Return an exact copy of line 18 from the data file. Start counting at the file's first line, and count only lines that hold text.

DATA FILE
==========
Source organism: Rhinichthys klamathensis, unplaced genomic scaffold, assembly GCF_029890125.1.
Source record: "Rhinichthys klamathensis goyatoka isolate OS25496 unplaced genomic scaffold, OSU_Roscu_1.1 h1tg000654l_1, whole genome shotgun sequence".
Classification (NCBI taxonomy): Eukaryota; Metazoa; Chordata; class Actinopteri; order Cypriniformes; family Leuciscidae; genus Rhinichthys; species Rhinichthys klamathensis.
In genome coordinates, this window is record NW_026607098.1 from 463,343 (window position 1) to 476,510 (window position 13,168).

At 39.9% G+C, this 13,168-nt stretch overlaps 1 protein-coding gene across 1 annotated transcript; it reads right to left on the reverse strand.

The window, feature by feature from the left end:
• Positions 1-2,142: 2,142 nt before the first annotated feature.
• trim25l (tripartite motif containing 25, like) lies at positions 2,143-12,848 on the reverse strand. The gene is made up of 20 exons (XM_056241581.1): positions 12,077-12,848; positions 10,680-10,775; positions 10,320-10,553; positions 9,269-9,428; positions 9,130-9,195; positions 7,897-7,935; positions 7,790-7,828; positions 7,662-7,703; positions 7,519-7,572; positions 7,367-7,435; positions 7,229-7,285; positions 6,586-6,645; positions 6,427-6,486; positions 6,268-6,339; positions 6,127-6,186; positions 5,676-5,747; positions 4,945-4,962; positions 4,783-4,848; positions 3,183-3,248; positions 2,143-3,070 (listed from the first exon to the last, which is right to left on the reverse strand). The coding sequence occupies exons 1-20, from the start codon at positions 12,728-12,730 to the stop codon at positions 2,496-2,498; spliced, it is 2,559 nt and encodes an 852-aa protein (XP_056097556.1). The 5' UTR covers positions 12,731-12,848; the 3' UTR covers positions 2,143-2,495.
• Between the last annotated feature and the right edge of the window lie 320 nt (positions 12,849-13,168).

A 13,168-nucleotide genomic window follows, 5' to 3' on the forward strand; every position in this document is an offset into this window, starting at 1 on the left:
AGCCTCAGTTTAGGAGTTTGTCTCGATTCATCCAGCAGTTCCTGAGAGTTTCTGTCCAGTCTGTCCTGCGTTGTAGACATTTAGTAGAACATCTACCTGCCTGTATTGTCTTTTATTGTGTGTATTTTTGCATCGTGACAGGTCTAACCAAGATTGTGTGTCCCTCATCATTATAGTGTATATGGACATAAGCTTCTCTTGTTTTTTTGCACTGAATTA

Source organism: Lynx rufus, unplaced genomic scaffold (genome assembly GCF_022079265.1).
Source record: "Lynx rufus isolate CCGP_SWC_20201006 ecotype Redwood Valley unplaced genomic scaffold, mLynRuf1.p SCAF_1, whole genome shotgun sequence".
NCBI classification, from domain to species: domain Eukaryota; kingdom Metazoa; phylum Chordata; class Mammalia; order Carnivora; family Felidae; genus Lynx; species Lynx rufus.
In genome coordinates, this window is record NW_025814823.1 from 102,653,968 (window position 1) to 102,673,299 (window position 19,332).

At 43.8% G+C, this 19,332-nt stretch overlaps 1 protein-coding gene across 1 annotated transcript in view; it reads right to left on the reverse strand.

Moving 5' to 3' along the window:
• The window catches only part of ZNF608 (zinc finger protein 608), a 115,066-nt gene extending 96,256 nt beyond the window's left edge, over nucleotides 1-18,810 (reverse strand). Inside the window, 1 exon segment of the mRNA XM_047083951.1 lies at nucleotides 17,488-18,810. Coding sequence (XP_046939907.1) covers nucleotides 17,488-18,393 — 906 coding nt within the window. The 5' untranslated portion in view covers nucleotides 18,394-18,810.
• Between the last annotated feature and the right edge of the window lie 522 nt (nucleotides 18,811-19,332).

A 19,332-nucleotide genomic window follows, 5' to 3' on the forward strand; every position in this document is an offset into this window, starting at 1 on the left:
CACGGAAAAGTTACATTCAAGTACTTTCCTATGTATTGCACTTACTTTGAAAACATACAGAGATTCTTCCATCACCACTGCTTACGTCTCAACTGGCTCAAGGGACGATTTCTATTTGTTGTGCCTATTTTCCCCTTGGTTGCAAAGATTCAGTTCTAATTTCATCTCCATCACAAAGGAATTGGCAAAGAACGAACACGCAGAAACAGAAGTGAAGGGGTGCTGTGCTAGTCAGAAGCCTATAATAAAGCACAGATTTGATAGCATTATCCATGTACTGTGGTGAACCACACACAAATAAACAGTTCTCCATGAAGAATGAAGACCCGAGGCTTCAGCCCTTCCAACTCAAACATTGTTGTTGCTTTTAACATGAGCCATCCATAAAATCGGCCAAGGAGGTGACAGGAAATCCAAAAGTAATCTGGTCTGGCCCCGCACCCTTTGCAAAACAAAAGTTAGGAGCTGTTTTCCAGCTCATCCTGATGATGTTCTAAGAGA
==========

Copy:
• The window catches only part of ZNF608 (zinc finger protein 608), a 115,066-nt gene extending 96,256 nt beyond the window's left edge, over nucleotides 1-18,810 (reverse strand). Inside the window, 1 exon segment of the mRNA XM_047083951.1 lies at nucleotides 17,488-18,810. Coding sequence (XP_046939907.1) covers nucleotides 17,488-18,393 — 906 coding nt within the window. The 5' untranslated portion in view covers nucleotides 18,394-18,810.